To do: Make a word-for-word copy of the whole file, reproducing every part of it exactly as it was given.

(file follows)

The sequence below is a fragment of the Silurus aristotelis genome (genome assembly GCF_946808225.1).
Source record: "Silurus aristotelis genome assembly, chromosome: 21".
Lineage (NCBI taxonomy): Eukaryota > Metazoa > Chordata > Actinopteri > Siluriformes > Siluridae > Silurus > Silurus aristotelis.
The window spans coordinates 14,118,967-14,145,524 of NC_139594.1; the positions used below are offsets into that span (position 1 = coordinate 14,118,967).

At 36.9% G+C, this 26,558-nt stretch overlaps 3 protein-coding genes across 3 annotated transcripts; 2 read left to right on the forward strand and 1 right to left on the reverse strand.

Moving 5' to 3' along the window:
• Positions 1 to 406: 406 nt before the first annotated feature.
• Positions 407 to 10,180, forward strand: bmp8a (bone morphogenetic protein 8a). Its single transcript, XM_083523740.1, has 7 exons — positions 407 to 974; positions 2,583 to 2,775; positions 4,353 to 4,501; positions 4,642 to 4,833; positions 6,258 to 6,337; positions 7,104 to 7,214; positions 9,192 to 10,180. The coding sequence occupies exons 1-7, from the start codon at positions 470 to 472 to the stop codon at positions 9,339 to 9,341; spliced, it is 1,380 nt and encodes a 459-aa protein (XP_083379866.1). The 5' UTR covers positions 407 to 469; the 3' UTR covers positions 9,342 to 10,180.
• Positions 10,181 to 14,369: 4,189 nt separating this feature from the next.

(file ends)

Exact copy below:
The sequence below is a fragment of the Silurus aristotelis genome (genome assembly GCF_946808225.1).
Source record: "Silurus aristotelis genome assembly, chromosome: 21".
Lineage (NCBI taxonomy): Eukaryota > Metazoa > Chordata > Actinopteri > Siluriformes > Siluridae > Silurus > Silurus aristotelis.
The window spans coordinates 14,118,967-14,145,524 of NC_139594.1; the positions used below are offsets into that span (position 1 = coordinate 14,118,967).

At 36.9% G+C, this 26,558-nt stretch overlaps 3 protein-coding genes across 3 annotated transcripts; 2 read left to right on the forward strand and 1 right to left on the reverse strand.

Moving 5' to 3' along the window:
• Positions 1 to 406: 406 nt before the first annotated feature.
• Positions 407 to 10,180, forward strand: bmp8a (bone morphogenetic protein 8a). Its single transcript, XM_083523740.1, has 7 exons — positions 407 to 974; positions 2,583 to 2,775; positions 4,353 to 4,501; positions 4,642 to 4,833; positions 6,258 to 6,337; positions 7,104 to 7,214; positions 9,192 to 10,180. The coding sequence occupies exons 1-7, from the start codon at positions 470 to 472 to the stop codon at positions 9,339 to 9,341; spliced, it is 1,380 nt and encodes a 459-aa protein (XP_083379866.1). The 5' UTR covers positions 407 to 469; the 3' UTR covers positions 9,342 to 10,180.
• Positions 10,181 to 14,369: 4,189 nt separating this feature from the next.